Summertime driving safety has always been an important topic, but it takes on a new meaning in the age of COVID-19. As the country reopens and businesses strive to return to normal, professional drivers face new regulations and guidelines. In addition to new business policies, there are also daily safety precautions that drivers should follow when behind the wheel.In addition to your organization’s safety measures regarding wearing protective coverings, practicing social distancing or changing cleaning procedures for vehicle cabs, drivers should also learn safety precautions for essential tasks such as taking breaks, refueling or making deliveries.
Proper Precautions During a Pandemic
Whether drivers are returning home at the end of the day or traveling for more extended overnight trips, many of the same precautions apply. Although drivers often spend long periods alone in their vehicles, they also may be at increased risk for exposure due to frequent interactions with store or dock workers, cashiers and attendants at truck stops or with other personnel who must accept deliveries or sign paperwork.
The Centers for Disease Control and Prevention has released guidelines for long-haul truck drivers, and many of these same safety tips are relevant to other professional drivers. Some of the basic safety tips are:
Pack your own food, water and other supplies you’ll need throughout the day; this will minimize the number of stops you need to make as well as your interactions with others.
Always keep hand sanitizer and wipes in your vehicle.
Whenever possible, communicate with other drivers, dock managers, etc. by phone or radio instead of face to face.
Avoid shaking hands with others.
If you’re going to make deliveries, contact the facility in advance to find out any special requirements or changes they may have implemented that will affect your delivery.
Be aware that not all facilities will grant access to restrooms at this time and plan accordingly.
Make sure your vehicle remains well-ventilated. It’s also important to clean high-touch surfaces, such as the door handle, steering wheel, seat belt/buckle, armrests and headrests, air ducts and control panels or buttons frequently.
If someone other than you has access to the interior of your vehicle (such as mechanics, inspectors or other drivers) make sure it is disinfected before you use it again.
Practice Prevention at the Pump
In addition, it’s important that drivers are reminded of proper refueling practices. Although gas pumps and touchscreens are notoriously germ-ridden, it’s not something that most drivers give a second thought to. However, the threat of coronavirus has created a need for greater awareness on how to avoid germs at the pump. Some of the ways recommended to safeguard against germs or coronavirus when fueling up are:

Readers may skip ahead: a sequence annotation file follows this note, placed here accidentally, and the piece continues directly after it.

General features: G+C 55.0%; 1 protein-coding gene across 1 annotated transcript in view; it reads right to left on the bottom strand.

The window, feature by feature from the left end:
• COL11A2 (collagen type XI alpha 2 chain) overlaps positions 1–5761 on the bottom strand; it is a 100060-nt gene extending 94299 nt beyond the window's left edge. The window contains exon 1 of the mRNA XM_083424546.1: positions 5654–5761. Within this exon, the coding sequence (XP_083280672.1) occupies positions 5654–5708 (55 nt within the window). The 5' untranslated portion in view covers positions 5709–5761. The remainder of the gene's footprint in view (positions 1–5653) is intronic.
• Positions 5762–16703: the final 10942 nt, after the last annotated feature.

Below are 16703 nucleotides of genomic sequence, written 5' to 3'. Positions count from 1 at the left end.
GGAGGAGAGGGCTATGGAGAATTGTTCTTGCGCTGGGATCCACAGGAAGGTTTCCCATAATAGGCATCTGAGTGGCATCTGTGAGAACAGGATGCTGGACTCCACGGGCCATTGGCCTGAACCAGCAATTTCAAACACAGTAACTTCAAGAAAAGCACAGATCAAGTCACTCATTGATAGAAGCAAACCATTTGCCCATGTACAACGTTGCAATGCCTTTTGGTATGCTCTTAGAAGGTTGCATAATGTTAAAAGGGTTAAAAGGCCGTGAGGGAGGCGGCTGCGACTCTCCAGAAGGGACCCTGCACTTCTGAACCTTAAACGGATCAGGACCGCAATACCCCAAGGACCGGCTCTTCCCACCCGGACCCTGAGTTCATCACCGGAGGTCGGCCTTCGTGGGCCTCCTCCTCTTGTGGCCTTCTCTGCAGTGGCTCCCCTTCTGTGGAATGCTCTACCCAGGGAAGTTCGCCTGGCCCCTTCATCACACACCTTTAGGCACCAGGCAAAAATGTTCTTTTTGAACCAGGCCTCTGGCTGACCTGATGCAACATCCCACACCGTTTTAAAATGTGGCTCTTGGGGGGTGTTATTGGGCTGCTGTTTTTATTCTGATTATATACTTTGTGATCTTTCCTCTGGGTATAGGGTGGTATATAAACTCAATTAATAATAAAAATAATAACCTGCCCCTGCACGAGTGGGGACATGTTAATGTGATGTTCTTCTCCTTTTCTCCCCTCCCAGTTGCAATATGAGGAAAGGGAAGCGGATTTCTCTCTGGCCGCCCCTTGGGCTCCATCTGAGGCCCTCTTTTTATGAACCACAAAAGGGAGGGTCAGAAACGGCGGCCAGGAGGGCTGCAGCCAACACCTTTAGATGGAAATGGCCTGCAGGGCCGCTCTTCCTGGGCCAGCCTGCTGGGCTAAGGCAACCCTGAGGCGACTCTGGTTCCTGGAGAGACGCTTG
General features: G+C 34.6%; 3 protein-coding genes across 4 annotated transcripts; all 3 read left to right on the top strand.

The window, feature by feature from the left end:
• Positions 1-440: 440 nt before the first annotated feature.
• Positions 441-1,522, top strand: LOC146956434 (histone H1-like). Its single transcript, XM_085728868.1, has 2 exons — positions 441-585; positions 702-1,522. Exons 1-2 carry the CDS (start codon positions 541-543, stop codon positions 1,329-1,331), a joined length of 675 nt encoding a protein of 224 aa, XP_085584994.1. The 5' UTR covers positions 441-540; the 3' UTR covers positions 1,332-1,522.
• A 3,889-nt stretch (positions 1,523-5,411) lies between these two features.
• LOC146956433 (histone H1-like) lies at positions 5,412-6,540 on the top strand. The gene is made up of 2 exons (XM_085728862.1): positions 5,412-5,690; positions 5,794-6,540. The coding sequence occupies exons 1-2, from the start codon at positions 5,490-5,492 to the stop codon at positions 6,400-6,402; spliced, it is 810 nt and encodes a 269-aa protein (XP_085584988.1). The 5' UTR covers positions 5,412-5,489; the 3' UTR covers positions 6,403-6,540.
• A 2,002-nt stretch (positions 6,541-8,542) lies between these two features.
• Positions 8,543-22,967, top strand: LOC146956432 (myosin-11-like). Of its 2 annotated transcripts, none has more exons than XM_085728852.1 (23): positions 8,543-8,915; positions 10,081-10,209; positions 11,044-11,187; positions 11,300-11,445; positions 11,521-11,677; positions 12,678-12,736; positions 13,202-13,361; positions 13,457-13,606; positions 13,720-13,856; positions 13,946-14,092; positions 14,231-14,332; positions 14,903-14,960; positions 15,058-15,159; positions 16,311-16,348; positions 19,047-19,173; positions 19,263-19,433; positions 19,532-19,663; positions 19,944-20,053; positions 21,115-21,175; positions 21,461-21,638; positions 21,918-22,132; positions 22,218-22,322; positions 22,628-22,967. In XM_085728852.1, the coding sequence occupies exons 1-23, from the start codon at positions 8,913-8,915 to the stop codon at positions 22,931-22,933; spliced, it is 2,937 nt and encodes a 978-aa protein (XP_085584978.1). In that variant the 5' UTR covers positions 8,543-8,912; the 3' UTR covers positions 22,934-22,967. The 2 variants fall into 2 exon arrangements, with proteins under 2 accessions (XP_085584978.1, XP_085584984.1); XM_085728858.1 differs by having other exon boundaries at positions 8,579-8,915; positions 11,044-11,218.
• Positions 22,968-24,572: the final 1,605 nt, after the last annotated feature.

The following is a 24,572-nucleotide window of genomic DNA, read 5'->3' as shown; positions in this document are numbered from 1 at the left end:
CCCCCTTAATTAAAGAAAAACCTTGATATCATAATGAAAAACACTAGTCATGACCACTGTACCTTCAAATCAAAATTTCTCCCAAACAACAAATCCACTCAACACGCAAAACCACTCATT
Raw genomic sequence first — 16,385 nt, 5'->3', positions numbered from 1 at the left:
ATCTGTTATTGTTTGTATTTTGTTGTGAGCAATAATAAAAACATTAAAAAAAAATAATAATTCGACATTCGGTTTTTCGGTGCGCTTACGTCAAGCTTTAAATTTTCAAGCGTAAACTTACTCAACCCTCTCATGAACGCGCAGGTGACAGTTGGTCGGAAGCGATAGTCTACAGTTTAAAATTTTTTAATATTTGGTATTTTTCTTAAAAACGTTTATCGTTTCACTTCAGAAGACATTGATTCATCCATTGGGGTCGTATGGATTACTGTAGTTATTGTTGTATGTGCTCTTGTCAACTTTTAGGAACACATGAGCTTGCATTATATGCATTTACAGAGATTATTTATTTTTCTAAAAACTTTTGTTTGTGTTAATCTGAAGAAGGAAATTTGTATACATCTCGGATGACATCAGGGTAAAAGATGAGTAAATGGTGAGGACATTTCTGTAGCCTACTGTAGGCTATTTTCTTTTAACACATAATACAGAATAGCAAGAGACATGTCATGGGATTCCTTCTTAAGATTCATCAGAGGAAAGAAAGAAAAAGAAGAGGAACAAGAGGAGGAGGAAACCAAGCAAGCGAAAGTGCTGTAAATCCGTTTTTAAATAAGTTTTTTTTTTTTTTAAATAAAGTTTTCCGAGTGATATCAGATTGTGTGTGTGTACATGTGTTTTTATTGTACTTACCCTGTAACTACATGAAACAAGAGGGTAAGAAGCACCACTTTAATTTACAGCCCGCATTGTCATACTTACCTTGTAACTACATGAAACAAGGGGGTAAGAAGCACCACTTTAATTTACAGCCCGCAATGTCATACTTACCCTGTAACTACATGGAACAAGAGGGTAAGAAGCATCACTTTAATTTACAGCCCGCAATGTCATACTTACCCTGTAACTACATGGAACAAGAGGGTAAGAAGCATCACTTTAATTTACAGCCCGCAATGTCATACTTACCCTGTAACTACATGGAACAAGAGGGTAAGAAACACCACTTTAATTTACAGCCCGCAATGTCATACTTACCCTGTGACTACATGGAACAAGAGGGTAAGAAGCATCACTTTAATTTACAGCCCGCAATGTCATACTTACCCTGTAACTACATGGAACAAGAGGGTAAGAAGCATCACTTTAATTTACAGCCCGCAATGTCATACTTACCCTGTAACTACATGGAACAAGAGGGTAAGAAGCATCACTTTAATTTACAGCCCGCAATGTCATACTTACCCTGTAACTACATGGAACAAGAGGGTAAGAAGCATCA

Avoid touching your face after filling up until you’ve had a chance to thoroughly wash your hands.
Wear disposable gloves (nitrile or latex) to grab the handle of the gas pump or touch keypads. If you don’t have gloves available, cover your hand with a paper towel. Always throw the gloves or paper towel in the trash can when you’re done.
Wipe down pump handles and touchscreens or keypads with a disinfectant wipe before you use them.
Wash your hands thoroughly with soap and warm water or use an alcohol-based hand sanitizer to clean your hands before returning to your vehicle.
Practicing Safety Behind the Wheel
Taking such precautions can help keep drivers safer and healthier during the summer months and beyond. Of course, summer driving safety doesn’t end there. In a typical year, summer sees an uptick in traffic — which also brings with it an increase in crashes. In fact, the days between Memorial Day and Labor Day are known as the 100 Deadliest Days of Driving, with an average of 700 people dying each year during that time frame.
Among the dangers of summertime driving are more inexperienced teen drivers behind the wheel, an increase in alcohol use among drivers, more construction on the road and more drivers traveling in unfamiliar areas — which can lead to them making sudden or unsafe traffic maneuvers. Add to that the problem of distracted driving, which is a major contributor to crashes, and summer roads can shape up to be a true danger zone.
This year, in the wake of the coronavirus pandemic, even more people may be looking to drive instead of taking to the skies for their summer vacations. A recent survey commissioned by Pilot Flying J Travel Centers found that 53% of respondents planned at least one road trip this summer and 35% said they were willing to add nearly seven hours to their travel plans to be able to drive in a car instead of taking an airplane.
All these factors make summertime a good time for drivers to do a refresher course on their safety training or for managers to look at areas that might need improvement for individual drivers. Making sure that the Smith5Keys® are top of mind for drivers as they go out on the road this summer is one way to improve safety for everyone.
Whether they’re learning the 5Keys for the first time or are getting a reminder on each of the principles, drivers will be more confident and more aware of the changing conditions on the road around them.
This summer brings some unusual and even unprecedented challenges for drivers. While no one can change the current circumstances, giving drivers the tools and education to stay safe is one of the best ways to ensure that your entire team has a healthier, happier summer.